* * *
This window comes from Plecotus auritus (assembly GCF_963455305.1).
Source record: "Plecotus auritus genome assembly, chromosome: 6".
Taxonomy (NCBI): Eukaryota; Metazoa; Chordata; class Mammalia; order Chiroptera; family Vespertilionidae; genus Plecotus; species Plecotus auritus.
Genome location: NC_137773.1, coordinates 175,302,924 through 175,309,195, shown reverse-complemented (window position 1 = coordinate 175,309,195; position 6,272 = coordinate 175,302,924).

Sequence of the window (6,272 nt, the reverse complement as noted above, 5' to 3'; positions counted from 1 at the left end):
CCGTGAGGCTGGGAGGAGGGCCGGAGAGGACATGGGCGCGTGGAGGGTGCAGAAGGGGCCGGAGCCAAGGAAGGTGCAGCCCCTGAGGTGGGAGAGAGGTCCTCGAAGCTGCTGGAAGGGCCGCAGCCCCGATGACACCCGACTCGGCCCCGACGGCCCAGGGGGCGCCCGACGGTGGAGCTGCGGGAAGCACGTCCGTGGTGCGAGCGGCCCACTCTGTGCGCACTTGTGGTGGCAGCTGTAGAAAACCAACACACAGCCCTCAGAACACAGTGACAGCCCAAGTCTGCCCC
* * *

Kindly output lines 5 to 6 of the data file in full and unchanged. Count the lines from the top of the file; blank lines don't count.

Sequence of the window (6,272 nt, the reverse complement as noted above, 5' to 3'; positions counted from 1 at the left end):
CCGTGAGGCTGGGAGGAGGGCCGGAGAGGACATGGGCGCGTGGAGGGTGCAGAAGGGGCCGGAGCCAAGGAAGGTGCAGCCCCTGAGGTGGGAGAGAGGTCCTCGAAGCTGCTGGAAGGGCCGCAGCCCCGATGACACCCGACTCGGCCCCGACGGCCCAGGGGGCGCCCGACGGTGGAGCTGCGGGAAGCACGTCCGTGGTGCGAGCGGCCCACTCTGTGCGCACTTGTGGTGGCAGCTGTAGAAAACCAACACACAGCCCTCAGAACACAGTGACAGCCCAAGTCTGCCCC